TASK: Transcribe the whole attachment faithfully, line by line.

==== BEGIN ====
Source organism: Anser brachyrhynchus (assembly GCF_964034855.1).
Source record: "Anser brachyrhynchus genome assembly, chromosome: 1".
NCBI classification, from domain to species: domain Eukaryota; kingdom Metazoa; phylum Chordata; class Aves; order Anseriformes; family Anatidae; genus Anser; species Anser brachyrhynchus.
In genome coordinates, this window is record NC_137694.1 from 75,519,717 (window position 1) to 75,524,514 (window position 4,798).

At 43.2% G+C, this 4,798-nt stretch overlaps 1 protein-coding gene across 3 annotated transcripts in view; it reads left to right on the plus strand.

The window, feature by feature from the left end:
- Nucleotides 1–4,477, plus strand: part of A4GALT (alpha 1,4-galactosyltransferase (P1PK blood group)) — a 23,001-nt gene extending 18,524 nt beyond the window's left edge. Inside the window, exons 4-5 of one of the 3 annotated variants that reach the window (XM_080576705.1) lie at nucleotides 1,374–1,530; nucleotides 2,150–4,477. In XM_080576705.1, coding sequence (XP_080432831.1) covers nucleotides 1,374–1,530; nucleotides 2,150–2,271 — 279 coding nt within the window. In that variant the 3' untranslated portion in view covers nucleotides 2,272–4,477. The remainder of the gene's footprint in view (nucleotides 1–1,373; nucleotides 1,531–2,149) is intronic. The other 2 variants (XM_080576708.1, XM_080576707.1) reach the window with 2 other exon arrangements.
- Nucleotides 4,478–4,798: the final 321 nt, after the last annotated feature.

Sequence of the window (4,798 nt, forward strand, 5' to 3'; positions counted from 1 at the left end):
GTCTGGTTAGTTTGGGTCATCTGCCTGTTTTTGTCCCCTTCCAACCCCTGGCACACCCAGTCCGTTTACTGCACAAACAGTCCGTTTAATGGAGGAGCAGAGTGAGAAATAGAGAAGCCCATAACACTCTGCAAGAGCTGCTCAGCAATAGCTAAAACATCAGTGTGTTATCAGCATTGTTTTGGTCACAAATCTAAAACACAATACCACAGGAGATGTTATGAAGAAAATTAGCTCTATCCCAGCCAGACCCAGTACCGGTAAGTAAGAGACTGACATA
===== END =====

Source organism: Anser brachyrhynchus (assembly GCF_964034855.1).
Source record: "Anser brachyrhynchus genome assembly, chromosome: 1".
NCBI classification, from domain to species: domain Eukaryota; kingdom Metazoa; phylum Chordata; class Aves; order Anseriformes; family Anatidae; genus Anser; species Anser brachyrhynchus.
In genome coordinates, this window is record NC_137694.1 from 75,519,717 (window position 1) to 75,524,514 (window position 4,798).

At 43.2% G+C, this 4,798-nt stretch overlaps 1 protein-coding gene across 3 annotated transcripts in view; it reads left to right on the plus strand.

The window, feature by feature from the left end:
- Nucleotides 1–4,477, plus strand: part of A4GALT (alpha 1,4-galactosyltransferase (P1PK blood group)) — a 23,001-nt gene extending 18,524 nt beyond the window's left edge. Inside the window, exons 4-5 of one of the 3 annotated variants that reach the window (XM_080576705.1) lie at nucleotides 1,374–1,530; nucleotides 2,150–4,477. In XM_080576705.1, coding sequence (XP_080432831.1) covers nucleotides 1,374–1,530; nucleotides 2,150–2,271 — 279 coding nt within the window. In that variant the 3' untranslated portion in view covers nucleotides 2,272–4,477. The remainder of the gene's footprint in view (nucleotides 1–1,373; nucleotides 1,531–2,149) is intronic. The other 2 variants (XM_080576708.1, XM_080576707.1) reach the window with 2 other exon arrangements.
- Nucleotides 4,478–4,798: the final 321 nt, after the last annotated feature.

Sequence of the window (4,798 nt, forward strand, 5' to 3'; positions counted from 1 at the left end):
GTCTGGTTAGTTTGGGTCATCTGCCTGTTTTTGTCCCCTTCCAACCCCTGGCACACCCAGTCCGTTTACTGCACAAACAGTCCGTTTAATGGAGGAGCAGAGTGAGAAATAGAGAAGCCCATAACACTCTGCAAGAGCTGCTCAGCAATAGCTAAAACATCAGTGTGTTATCAGCATTGTTTTGGTCACAAATCTAAAACACAATACCACAGGAGATGTTATGAAGAAAATTAGCTCTATCCCAGCCAGACCCAGTACCGGTAAGTAAGAGACTGACATA